Between Apple, Google, Amazon, and Microsoft - Apple is the only one I would invite into my home to listen to my activities. Perhaps it's just marketing, but the other three have not done anything to earn my trust. Apple at least appears to be concerned about my privacy.
Microsoft will never, ever have a live mic in my home. I have done everything I can find to neuter any background listening my Win10 PC can do.
Apple wins on the privacy front, but they have neither the broad knowledge available that Google does nor the 2 years of experience that Amazon does.
Oh, plus free upgrade to 4K version of things I've bought? Awesome, that is the dream of buying online media... I once ripped my 300 movie DVD collection and couldn't be bothered to upgrade or redo anything in blu-ray. The free upgrade was truly a best case scenario for me, and I was excited to hear about that.
Likewise, if you're already deep into Google territory and are buying content from Google Play Music/Videos, YouTube RED, have an Android phone, etc - a Chromecast is the obvious choice since that all works seamlessly in that environment.
Apple has always been on the forefront of technology, with things like Retina displays, long before other vendors. I think they should've been there with 4K too.
They used to be. That is generally untrue for the last 5 or so years with only minor exceptions (mostly limited to the iPhone).
The biggest drawback is that damn glass remote. I dropped it on my hardwood floor and now it has a rather large chip in it. Thankfully its not on the touch surface.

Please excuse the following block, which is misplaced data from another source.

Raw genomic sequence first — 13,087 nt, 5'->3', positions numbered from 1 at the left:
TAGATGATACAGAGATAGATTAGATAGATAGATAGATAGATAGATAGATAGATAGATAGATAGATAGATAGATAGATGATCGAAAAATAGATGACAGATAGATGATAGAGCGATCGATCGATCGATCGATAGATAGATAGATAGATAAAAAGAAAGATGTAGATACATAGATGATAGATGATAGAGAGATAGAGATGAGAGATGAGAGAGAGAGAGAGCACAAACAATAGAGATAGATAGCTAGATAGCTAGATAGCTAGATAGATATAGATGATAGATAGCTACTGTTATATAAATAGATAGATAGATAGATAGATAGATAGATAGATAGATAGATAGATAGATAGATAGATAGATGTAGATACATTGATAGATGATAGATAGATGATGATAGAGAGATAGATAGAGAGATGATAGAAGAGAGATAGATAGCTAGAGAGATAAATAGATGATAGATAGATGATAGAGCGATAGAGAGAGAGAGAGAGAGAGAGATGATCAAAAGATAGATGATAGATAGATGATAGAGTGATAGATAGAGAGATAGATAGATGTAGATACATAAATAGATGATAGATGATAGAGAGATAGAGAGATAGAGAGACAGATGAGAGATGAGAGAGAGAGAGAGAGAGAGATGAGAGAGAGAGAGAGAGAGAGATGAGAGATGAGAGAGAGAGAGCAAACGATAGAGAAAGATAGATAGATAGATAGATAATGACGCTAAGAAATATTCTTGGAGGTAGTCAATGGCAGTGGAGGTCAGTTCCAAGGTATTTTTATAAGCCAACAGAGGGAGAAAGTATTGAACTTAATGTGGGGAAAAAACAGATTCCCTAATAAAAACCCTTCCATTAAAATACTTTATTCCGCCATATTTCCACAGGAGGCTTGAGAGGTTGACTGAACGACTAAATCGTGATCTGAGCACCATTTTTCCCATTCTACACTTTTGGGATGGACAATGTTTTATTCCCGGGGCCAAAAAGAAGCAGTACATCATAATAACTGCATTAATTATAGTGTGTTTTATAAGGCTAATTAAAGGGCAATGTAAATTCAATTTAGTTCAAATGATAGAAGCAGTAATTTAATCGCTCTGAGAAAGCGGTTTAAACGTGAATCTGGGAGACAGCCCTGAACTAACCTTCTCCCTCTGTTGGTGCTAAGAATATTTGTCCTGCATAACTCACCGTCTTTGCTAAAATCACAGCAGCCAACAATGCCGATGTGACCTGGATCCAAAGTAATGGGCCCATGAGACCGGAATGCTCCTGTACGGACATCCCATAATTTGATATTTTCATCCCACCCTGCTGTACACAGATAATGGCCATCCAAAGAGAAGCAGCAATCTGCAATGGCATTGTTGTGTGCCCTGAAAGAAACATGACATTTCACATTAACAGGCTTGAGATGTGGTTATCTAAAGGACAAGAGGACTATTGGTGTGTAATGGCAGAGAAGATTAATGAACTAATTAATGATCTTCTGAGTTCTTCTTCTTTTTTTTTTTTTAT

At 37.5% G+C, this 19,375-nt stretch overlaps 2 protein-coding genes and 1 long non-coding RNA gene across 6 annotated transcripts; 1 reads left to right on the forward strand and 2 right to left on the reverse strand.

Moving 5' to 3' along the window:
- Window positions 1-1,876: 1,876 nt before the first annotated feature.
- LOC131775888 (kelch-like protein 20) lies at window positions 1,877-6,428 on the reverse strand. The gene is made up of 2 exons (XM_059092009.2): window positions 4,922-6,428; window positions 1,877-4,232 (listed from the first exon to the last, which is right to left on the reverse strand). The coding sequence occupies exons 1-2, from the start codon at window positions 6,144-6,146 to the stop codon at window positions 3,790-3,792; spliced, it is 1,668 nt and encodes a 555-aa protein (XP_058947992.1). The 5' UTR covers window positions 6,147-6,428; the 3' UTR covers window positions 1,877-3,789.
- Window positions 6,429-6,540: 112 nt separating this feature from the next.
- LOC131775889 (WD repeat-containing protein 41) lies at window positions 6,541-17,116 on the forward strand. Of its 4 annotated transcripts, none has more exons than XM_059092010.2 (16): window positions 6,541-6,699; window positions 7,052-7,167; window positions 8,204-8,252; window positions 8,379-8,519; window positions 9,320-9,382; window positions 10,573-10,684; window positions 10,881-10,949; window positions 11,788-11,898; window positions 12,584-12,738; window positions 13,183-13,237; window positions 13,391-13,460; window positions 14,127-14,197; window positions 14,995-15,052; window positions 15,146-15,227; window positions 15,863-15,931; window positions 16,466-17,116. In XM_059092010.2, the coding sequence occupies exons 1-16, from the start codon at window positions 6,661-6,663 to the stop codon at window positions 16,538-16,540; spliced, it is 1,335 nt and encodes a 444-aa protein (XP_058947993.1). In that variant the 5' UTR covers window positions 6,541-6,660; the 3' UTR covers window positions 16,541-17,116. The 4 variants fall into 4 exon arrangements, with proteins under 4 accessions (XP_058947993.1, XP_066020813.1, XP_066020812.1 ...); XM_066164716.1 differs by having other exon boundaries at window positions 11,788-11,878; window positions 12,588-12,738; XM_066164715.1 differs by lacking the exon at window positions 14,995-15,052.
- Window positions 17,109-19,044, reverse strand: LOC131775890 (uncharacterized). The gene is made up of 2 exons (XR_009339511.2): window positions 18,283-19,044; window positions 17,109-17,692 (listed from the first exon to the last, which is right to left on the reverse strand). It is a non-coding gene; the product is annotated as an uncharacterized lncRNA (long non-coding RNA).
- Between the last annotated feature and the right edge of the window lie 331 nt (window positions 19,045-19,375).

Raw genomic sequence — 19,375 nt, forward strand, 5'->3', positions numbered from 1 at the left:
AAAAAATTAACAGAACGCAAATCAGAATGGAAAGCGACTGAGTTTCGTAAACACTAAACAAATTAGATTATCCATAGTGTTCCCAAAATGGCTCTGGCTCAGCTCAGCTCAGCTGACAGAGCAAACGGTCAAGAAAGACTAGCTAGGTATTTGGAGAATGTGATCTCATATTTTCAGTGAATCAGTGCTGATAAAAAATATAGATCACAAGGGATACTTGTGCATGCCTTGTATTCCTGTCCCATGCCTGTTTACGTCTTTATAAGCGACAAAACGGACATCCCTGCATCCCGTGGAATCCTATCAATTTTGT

My biggest annoyance UX-wise is that the touchpad button takes input without capacitance on the touchpad. This means I'm inadvertently pausing videos all the time when the remote is between my couch cushions. This is completely baffling, since this should be a solved problem, my MBP's touchpad doesn't accept clicks without capacitance.
I wonder how many people hit their caps, switch down to 1080P, and realize they can't tell the difference from the couch anyway.
I have to stand closer than ~6ft away from my now-considered-tiny 42" 1080p TV to tell the difference between 720p and 1080p. At my couch's distance of ~12ft I don't notice the difference between DVD quality and 1080p with most content. According to an online calculator that confirms those numbers so I think it's probably somewhat reliable, I'd need a 78" TV to get the benefit of 1080p at 12' away. I can't even imagine what kind of absurd seating/TV arrangement I'd have to have for 4K to matter. Couch 4ft from a 70" screen? Something like that?